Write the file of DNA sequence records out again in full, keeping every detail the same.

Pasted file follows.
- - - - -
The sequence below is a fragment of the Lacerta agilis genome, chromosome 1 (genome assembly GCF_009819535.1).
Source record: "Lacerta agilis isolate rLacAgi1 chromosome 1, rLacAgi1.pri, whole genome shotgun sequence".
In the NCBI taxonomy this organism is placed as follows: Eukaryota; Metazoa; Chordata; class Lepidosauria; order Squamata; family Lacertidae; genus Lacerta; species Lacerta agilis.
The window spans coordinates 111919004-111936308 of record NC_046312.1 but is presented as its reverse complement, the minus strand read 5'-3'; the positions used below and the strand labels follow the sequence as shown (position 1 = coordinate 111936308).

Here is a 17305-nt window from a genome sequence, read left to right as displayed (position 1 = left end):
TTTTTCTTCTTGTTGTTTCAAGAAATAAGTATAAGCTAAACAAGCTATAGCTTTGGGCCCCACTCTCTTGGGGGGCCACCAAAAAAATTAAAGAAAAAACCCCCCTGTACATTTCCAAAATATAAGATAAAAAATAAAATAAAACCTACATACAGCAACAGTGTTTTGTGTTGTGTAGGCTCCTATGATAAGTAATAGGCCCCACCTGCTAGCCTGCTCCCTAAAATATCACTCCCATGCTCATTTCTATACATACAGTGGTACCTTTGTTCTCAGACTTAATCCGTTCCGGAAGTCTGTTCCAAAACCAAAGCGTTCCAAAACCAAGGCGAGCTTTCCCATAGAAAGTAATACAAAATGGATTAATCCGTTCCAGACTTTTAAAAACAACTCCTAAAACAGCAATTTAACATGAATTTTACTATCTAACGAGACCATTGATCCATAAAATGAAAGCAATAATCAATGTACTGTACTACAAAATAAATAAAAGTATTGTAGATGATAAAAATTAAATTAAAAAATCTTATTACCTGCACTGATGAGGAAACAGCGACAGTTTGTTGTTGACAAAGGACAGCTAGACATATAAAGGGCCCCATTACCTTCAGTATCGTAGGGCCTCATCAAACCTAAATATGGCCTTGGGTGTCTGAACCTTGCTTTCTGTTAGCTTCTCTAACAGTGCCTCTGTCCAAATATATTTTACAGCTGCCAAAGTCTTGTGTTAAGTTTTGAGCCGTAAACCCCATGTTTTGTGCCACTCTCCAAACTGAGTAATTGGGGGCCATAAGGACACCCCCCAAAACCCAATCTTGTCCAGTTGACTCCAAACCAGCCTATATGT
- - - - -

The sequence below is a fragment of the Lacerta agilis genome, chromosome 1 (genome assembly GCF_009819535.1).
Source record: "Lacerta agilis isolate rLacAgi1 chromosome 1, rLacAgi1.pri, whole genome shotgun sequence".
In the NCBI taxonomy this organism is placed as follows: Eukaryota; Metazoa; Chordata; class Lepidosauria; order Squamata; family Lacertidae; genus Lacerta; species Lacerta agilis.
The window spans coordinates 111919004-111936308 of record NC_046312.1 but is presented as its reverse complement, the minus strand read 5'-3'; the positions used below and the strand labels follow the sequence as shown (position 1 = coordinate 111936308).

Here is a 17305-nt window from a genome sequence, read left to right as displayed (position 1 = left end):
TTTTTCTTCTTGTTGTTTCAAGAAATAAGTATAAGCTAAACAAGCTATAGCTTTGGGCCCCACTCTCTTGGGGGGCCACCAAAAAAATTAAAGAAAAAACCCCCCTGTACATTTCCAAAATATAAGATAAAAAATAAAATAAAACCTACATACAGCAACAGTGTTTTGTGTTGTGTAGGCTCCTATGATAAGTAATAGGCCCCACCTGCTAGCCTGCTCCCTAAAATATCACTCCCATGCTCATTTCTATACATACAGTGGTACCTTTGTTCTCAGACTTAATCCGTTCCGGAAGTCTGTTCCAAAACCAAAGCGTTCCAAAACCAAGGCGAGCTTTCCCATAGAAAGTAATACAAAATGGATTAATCCGTTCCAGACTTTTAAAAACAACTCCTAAAACAGCAATTTAACATGAATTTTACTATCTAACGAGACCATTGATCCATAAAATGAAAGCAATAATCAATGTACTGTACTACAAAATAAATAAAAGTATTGTAGATGATAAAAATTAAATTAAAAAATCTTATTACCTGCACTGATGAGGAAACAGCGACAGTTTGTTGTTGACAAAGGACAGCTAGACATATAAAGGGCCCCATTACCTTCAGTATCGTAGGGCCTCATCAAACCTAAATATGGCCTTGGGTGTCTGAACCTTGCTTTCTGTTAGCTTCTCTAACAGTGCCTCTGTCCAAATATATTTTACAGCTGCCAAAGTCTTGTGTTAAGTTTTGAGCCGTAAACCCCATGTTTTGTGCCACTCTCCAAACTGAGTAATTGGGGGCCATAAGGACACCCCCCAAAACCCAATCTTGTCCAGTTGACTCCAAACCAGCCTATATGT